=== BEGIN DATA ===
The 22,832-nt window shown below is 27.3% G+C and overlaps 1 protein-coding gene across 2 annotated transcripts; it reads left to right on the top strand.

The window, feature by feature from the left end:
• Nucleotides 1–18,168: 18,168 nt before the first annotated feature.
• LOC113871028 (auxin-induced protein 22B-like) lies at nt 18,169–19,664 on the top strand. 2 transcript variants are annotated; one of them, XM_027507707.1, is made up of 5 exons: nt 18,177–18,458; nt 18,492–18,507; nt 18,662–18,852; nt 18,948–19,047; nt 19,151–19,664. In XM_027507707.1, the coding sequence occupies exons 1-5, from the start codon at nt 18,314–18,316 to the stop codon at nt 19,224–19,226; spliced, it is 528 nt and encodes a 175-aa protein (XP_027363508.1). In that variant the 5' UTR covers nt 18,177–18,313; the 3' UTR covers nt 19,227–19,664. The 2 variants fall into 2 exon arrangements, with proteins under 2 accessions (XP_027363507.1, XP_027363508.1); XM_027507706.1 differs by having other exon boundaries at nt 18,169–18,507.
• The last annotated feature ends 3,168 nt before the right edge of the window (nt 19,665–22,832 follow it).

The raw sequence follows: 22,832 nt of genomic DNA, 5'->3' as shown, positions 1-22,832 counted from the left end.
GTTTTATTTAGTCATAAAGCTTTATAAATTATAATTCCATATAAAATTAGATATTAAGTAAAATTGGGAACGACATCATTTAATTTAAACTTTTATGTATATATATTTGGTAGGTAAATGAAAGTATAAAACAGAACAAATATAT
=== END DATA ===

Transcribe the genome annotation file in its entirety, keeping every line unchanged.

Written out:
The 22,832-nt window shown below is 27.3% G+C and overlaps 1 protein-coding gene across 2 annotated transcripts; it reads left to right on the top strand.

The window, feature by feature from the left end:
• Nucleotides 1–18,168: 18,168 nt before the first annotated feature.
• LOC113871028 (auxin-induced protein 22B-like) lies at nt 18,169–19,664 on the top strand. 2 transcript variants are annotated; one of them, XM_027507707.1, is made up of 5 exons: nt 18,177–18,458; nt 18,492–18,507; nt 18,662–18,852; nt 18,948–19,047; nt 19,151–19,664. In XM_027507707.1, the coding sequence occupies exons 1-5, from the start codon at nt 18,314–18,316 to the stop codon at nt 19,224–19,226; spliced, it is 528 nt and encodes a 175-aa protein (XP_027363508.1). In that variant the 5' UTR covers nt 18,177–18,313; the 3' UTR covers nt 19,227–19,664. The 2 variants fall into 2 exon arrangements, with proteins under 2 accessions (XP_027363507.1, XP_027363508.1); XM_027507706.1 differs by having other exon boundaries at nt 18,169–18,507.
• The last annotated feature ends 3,168 nt before the right edge of the window (nt 19,665–22,832 follow it).

The raw sequence follows: 22,832 nt of genomic DNA, 5'->3' as shown, positions 1-22,832 counted from the left end.
GTTTTATTTAGTCATAAAGCTTTATAAATTATAATTCCATATAAAATTAGATATTAAGTAAAATTGGGAACGACATCATTTAATTTAAACTTTTATGTATATATATTTGGTAGGTAAATGAAAGTATAAAACAGAACAAATATAT